Mars, Mercury, the Moon, and many satellites of gas giants Jupiter, Saturn, and Uranus, are scarred with giant impact basins that
record collisions from asteroids during the early history of the solar system. Giant impact basins, typically hundreds to thousands of
kilometers in diameter, are associated with distinctive morphological features, including multiple concentric rings, radially distributed
scour valleys, fractures and radial graben, crater chains, and large (>20 km in diameter) secondary craters. Impacts that formed giant
basins commonly resulted in deep excavation and fracturing of planetary crusts, forming conduits for later upward migration of
magma plumes and subsequent basin infilling with lava. For example, most giant nearside lunar basins that formed between 3.8 an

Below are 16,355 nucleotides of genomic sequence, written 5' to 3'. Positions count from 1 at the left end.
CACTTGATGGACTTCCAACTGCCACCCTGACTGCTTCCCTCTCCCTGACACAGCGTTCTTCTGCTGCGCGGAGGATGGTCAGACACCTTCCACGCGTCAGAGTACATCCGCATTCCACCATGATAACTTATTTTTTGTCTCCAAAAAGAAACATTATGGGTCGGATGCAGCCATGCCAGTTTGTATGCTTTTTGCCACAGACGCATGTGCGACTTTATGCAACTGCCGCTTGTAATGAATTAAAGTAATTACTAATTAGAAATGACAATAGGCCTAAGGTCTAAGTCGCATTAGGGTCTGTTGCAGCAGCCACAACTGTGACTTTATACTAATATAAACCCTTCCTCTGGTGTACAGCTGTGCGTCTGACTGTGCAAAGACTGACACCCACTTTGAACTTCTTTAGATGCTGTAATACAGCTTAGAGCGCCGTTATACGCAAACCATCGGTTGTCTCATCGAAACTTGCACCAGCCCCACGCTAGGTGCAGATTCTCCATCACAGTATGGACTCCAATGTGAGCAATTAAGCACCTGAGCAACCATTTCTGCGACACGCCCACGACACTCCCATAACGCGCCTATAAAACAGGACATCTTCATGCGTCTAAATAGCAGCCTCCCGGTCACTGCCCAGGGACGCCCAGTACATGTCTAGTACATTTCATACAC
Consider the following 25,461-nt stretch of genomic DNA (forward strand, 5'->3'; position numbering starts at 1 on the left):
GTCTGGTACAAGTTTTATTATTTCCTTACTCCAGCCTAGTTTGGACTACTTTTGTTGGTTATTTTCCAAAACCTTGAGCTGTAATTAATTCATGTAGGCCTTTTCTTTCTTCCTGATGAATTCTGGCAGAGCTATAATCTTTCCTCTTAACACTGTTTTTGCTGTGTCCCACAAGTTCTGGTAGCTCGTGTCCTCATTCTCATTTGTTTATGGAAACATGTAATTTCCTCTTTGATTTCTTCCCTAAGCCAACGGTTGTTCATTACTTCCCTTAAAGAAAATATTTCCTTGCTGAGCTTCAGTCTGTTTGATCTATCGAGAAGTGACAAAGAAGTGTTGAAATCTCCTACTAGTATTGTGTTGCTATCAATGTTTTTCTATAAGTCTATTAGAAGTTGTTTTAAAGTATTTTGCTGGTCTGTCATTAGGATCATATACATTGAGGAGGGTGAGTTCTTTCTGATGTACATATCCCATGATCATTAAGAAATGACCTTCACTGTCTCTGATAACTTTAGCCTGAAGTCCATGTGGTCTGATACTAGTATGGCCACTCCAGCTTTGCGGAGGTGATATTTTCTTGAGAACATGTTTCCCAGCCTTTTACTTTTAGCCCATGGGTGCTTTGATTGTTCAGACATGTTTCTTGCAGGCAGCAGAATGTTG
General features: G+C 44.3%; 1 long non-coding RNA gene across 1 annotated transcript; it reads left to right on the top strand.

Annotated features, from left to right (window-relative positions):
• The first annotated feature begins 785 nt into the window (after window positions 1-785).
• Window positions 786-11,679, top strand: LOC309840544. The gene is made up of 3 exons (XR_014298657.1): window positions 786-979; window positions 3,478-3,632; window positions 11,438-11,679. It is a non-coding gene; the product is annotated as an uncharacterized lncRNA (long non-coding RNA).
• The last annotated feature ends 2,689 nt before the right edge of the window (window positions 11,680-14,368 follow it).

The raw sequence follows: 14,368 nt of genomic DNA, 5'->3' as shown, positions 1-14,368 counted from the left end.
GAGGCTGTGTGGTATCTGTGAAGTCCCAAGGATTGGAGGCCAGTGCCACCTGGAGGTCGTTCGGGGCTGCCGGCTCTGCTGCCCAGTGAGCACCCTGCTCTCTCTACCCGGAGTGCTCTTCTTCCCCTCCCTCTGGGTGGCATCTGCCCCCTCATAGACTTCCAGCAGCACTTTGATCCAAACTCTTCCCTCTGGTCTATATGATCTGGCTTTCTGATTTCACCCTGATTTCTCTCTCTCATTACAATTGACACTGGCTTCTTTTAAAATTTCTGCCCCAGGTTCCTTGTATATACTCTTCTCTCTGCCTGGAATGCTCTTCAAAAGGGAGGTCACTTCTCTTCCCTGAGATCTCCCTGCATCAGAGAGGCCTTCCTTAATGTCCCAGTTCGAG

4.3 billion years ago are partly filled with basalt. The Serenitatis Basin contains a succession of layered extrusive units tha
collectively 2 to 4 km thick, 750 km in diameter, and 300,000 to 500,000
km in volume. Some giant impact basins are also associated
with antipodal features caused by propagation of compressive waves through the planetary interior. These features include hilly,
lineated, and jumbled terrain, as observed in areas antipodal to the Caloris Basin on Mercury. Swirled terrain and remnant
paleomagnetism are observed on the Moon in areas antipodal to the Imbrium Basin. In addition, some recent features on the Moon,
such as Ina, antipodal to the South Pole-Aitken Basin, are inferred to have been caused by degassing of volatiles (important materials
for sustaining human settlement) in areas of weak and fractured crust.
This articles is adapted from oral presentation at AAPG Convention, Denver, Colorado, June 7-10, 2009.